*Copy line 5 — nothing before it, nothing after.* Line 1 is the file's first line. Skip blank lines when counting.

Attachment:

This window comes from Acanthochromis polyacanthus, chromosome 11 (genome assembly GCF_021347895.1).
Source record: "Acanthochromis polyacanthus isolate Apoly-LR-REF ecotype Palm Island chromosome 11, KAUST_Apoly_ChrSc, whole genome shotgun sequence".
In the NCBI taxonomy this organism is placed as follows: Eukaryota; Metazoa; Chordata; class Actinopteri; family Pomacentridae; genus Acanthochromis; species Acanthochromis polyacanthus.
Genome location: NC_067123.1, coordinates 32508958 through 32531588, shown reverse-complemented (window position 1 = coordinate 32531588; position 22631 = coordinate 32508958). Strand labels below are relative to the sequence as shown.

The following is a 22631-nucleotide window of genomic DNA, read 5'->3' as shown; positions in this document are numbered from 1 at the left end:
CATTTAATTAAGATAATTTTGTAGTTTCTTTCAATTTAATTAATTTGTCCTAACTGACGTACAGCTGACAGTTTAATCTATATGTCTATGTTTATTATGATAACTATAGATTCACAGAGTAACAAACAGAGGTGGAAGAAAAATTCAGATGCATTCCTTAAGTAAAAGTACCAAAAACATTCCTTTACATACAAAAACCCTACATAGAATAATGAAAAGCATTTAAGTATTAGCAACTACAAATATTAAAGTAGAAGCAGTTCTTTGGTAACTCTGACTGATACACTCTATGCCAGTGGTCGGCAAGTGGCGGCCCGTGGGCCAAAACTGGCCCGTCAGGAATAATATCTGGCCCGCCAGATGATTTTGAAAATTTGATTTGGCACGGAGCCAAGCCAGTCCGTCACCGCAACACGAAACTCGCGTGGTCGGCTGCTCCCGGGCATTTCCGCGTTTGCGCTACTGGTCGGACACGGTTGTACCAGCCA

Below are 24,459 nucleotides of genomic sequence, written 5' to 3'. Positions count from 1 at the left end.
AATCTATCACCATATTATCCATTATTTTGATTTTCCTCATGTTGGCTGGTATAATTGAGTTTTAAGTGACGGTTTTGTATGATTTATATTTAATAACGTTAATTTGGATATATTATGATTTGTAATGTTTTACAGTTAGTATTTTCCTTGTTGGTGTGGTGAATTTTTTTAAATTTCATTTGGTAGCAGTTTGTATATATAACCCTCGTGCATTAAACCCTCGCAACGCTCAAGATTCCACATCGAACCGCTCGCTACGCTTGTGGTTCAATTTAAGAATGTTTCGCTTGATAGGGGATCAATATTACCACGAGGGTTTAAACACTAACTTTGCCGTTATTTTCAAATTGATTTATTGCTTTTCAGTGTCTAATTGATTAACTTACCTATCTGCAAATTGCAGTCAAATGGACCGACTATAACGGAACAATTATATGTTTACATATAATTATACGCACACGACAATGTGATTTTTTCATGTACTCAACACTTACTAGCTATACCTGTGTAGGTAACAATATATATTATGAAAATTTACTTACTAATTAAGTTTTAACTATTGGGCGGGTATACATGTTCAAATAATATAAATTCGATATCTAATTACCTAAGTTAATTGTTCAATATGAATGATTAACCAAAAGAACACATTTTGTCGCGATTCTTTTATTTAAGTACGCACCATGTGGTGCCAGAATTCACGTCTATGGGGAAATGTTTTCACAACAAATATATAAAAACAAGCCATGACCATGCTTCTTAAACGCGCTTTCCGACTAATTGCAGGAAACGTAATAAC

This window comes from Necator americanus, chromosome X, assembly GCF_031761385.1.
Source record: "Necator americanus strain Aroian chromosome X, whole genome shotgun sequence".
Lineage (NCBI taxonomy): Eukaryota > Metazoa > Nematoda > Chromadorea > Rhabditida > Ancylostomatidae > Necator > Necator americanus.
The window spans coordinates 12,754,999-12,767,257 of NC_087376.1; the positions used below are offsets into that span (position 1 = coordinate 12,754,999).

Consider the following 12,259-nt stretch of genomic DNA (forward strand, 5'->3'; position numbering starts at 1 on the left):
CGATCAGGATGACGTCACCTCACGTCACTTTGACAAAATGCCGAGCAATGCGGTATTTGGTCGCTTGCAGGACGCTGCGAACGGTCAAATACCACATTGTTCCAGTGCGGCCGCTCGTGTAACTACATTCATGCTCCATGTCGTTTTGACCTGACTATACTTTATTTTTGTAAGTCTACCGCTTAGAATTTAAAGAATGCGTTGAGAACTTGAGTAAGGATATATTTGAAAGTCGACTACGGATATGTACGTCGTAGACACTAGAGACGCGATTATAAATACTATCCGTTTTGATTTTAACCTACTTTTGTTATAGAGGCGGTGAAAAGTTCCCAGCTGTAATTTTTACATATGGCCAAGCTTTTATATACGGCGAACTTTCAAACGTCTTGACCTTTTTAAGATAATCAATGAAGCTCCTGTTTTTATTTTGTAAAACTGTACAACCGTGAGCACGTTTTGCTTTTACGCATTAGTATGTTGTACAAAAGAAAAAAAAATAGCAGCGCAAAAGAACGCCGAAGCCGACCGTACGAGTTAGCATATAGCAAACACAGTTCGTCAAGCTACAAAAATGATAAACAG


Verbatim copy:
The following is a 22631-nucleotide window of genomic DNA, read 5'->3' as shown; positions in this document are numbered from 1 at the left end: